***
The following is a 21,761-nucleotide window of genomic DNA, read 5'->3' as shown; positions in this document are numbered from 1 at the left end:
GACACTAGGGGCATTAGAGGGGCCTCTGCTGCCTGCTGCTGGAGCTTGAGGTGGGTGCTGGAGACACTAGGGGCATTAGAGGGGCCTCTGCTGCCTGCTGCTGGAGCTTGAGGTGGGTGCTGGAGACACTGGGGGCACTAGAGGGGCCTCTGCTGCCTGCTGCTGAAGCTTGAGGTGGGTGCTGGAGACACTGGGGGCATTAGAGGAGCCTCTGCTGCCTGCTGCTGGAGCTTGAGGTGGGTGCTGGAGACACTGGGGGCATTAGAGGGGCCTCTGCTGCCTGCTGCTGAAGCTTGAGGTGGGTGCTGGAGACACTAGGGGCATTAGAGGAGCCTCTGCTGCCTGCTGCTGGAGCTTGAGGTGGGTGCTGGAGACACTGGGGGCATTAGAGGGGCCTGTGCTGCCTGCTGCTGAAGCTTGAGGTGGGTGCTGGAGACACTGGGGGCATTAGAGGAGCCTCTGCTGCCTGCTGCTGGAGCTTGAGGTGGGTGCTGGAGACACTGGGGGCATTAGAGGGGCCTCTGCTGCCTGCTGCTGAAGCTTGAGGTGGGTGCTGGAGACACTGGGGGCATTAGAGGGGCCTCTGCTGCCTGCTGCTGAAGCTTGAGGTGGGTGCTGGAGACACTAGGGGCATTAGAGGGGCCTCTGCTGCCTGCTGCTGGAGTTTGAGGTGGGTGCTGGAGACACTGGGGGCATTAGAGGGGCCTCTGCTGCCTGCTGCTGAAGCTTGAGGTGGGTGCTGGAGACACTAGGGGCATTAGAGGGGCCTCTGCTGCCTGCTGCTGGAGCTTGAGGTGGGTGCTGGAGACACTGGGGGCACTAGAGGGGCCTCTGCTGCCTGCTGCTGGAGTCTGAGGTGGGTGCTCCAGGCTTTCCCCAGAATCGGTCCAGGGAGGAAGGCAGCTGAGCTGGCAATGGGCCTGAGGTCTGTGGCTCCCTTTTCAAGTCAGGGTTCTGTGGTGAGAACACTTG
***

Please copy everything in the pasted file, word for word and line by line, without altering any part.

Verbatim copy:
The following is a 21,761-nucleotide window of genomic DNA, read 5'->3' as shown; positions in this document are numbered from 1 at the left end:
GACACTAGGGGCATTAGAGGGGCCTCTGCTGCCTGCTGCTGGAGCTTGAGGTGGGTGCTGGAGACACTAGGGGCATTAGAGGGGCCTCTGCTGCCTGCTGCTGGAGCTTGAGGTGGGTGCTGGAGACACTGGGGGCACTAGAGGGGCCTCTGCTGCCTGCTGCTGAAGCTTGAGGTGGGTGCTGGAGACACTGGGGGCATTAGAGGAGCCTCTGCTGCCTGCTGCTGGAGCTTGAGGTGGGTGCTGGAGACACTGGGGGCATTAGAGGGGCCTCTGCTGCCTGCTGCTGAAGCTTGAGGTGGGTGCTGGAGACACTAGGGGCATTAGAGGAGCCTCTGCTGCCTGCTGCTGGAGCTTGAGGTGGGTGCTGGAGACACTGGGGGCATTAGAGGGGCCTGTGCTGCCTGCTGCTGAAGCTTGAGGTGGGTGCTGGAGACACTGGGGGCATTAGAGGAGCCTCTGCTGCCTGCTGCTGGAGCTTGAGGTGGGTGCTGGAGACACTGGGGGCATTAGAGGGGCCTCTGCTGCCTGCTGCTGAAGCTTGAGGTGGGTGCTGGAGACACTGGGGGCATTAGAGGGGCCTCTGCTGCCTGCTGCTGAAGCTTGAGGTGGGTGCTGGAGACACTAGGGGCATTAGAGGGGCCTCTGCTGCCTGCTGCTGGAGTTTGAGGTGGGTGCTGGAGACACTGGGGGCATTAGAGGGGCCTCTGCTGCCTGCTGCTGAAGCTTGAGGTGGGTGCTGGAGACACTAGGGGCATTAGAGGGGCCTCTGCTGCCTGCTGCTGGAGCTTGAGGTGGGTGCTGGAGACACTGGGGGCACTAGAGGGGCCTCTGCTGCCTGCTGCTGGAGTCTGAGGTGGGTGCTCCAGGCTTTCCCCAGAATCGGTCCAGGGAGGAAGGCAGCTGAGCTGGCAATGGGCCTGAGGTCTGTGGCTCCCTTTTCAAGTCAGGGTTCTGTGGTGAGAACACTTG